Back in December, I decided to help out an online writing community by volunteering to be the January hashtag leader. Let me back up. Sometime last year I discovered the monthly writing challenge on Twitter; each day you try to write at least 500 words or edit for an hour, then enter your stats on a shared spreadsheet. The next day, whoever is the monthly hashtag leader will shout out the handles of anyone who completed the challenge. The recognition is highly motivating, and it’s a pretty awesome feeling if you make it through the whole month. I’ve only done it once. But I pop in now and then, post my word count on the hashtag, and chat with other writers. It is a wonderful, supportive community.
So when I saw an open space for January’s leader, I jumped at the chance to give back. Every morning for 31 days I checked the spreadsheet and did a shout out on Twitter. It was fun looking for new and interesting GIFs, and read/see other’s responses. And my phone ping-pinged ALL DAY, which made me feel incredibly popular. I interacted with other writers on the hashtag by liking their post and/or giving them words of encouragement (often in the form of a GIF – I used to hate those things but have grown to love them). I made a bunch of new virtual friends. On the last day we began comparing the weather in our respective corners of the world and brainstormed how we could get together for a celebration.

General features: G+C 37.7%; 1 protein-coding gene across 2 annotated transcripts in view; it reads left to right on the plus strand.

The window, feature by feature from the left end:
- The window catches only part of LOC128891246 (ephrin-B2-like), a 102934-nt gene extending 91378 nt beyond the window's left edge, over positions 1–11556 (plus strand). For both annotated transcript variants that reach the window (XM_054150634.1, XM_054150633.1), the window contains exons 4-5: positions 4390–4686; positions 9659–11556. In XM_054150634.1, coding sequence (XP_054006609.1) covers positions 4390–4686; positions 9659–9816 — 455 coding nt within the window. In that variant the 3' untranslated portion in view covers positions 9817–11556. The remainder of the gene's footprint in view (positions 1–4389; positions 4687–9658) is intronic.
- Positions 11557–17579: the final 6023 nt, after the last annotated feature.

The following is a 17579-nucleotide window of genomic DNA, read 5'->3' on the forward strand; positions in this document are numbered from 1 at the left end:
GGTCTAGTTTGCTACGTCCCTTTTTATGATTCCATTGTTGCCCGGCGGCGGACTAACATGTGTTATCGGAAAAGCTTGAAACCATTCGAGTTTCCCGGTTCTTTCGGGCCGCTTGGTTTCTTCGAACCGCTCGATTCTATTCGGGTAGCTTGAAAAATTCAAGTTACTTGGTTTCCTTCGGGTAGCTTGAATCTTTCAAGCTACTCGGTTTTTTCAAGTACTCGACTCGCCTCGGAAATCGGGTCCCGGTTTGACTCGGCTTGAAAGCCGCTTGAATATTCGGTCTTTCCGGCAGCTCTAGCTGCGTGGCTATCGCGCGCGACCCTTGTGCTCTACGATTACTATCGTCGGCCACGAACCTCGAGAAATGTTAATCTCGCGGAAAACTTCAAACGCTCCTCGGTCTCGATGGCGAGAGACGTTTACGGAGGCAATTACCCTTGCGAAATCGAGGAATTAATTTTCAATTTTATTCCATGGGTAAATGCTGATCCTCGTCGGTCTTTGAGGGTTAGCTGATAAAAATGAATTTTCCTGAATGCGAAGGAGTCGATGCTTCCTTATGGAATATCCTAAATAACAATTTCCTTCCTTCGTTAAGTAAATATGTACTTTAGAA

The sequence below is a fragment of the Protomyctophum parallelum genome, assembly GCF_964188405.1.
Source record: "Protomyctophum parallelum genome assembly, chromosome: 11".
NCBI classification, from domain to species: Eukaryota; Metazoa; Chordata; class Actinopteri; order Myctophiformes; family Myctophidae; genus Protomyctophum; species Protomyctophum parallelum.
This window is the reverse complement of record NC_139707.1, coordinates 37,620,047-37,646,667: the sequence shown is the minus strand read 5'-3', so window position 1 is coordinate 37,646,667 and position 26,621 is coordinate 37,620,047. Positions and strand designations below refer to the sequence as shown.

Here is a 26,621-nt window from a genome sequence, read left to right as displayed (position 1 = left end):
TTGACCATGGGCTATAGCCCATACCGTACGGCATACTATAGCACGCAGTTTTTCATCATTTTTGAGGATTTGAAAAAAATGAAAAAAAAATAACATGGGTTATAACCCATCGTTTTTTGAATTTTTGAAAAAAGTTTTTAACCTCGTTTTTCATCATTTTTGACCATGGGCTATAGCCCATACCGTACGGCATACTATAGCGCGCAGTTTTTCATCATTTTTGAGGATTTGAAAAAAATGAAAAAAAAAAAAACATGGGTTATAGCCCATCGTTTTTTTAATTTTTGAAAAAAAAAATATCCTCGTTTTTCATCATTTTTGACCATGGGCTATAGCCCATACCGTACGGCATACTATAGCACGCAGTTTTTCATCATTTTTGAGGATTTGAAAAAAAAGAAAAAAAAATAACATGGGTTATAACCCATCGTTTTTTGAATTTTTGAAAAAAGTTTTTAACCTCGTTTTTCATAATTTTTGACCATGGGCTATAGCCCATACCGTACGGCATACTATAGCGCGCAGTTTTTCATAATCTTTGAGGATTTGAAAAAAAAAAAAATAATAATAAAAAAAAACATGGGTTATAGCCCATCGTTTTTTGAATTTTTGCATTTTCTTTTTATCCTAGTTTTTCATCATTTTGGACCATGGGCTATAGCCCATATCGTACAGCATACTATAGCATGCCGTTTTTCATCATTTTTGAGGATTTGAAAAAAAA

It’s the third day of February, and my phone is freakishly silent. The challenge continues every month, but there is another writer at the helm, doing daily shout outs and offering kindness. But I want to keep the feeling going. I want to be the person who makes others feel good. That’s never really been my M.O. I’m more of a pessimist than a cheerleader, but that life tends to be awfully lonely. Most days I’m okay with that. Leave me alone to my book/laptop/cup of tea/snuggly cat, and I’m perfectly content. Writing is a solitary thing, and my mind needs that space to work creatively. But we also need each other. We need people to cheer us on, to talk us off a ledge when we freak out about querying or edits, to keep us moving forward when we feel like our wheels are stuck in the mud.
I saw a post the other day about how difficult it is to “jump into” the various writing groups online. One of the responses compared it to looking for a place to sit in the cafeteria and being afraid to approach a table full of strangers. I get that. When I first got on Twitter I didn’t quite get it; it felt like I was peering over someone’s shoulder at their string of text messages. Eventually I stumbled upon the write club hashtag, and started to build my online community. We sprinted every Friday and it was during one of those sprints that I finished my first book. There are a ton of great writing hashtags to follow, and there really is no secret to belonging. You jump in, either with your own stuff or an encouraging phrase or GIF directed at someone else, and go from there.
It’s a heck of a lot easier than talking to strangers at a party. In my opinion anyway.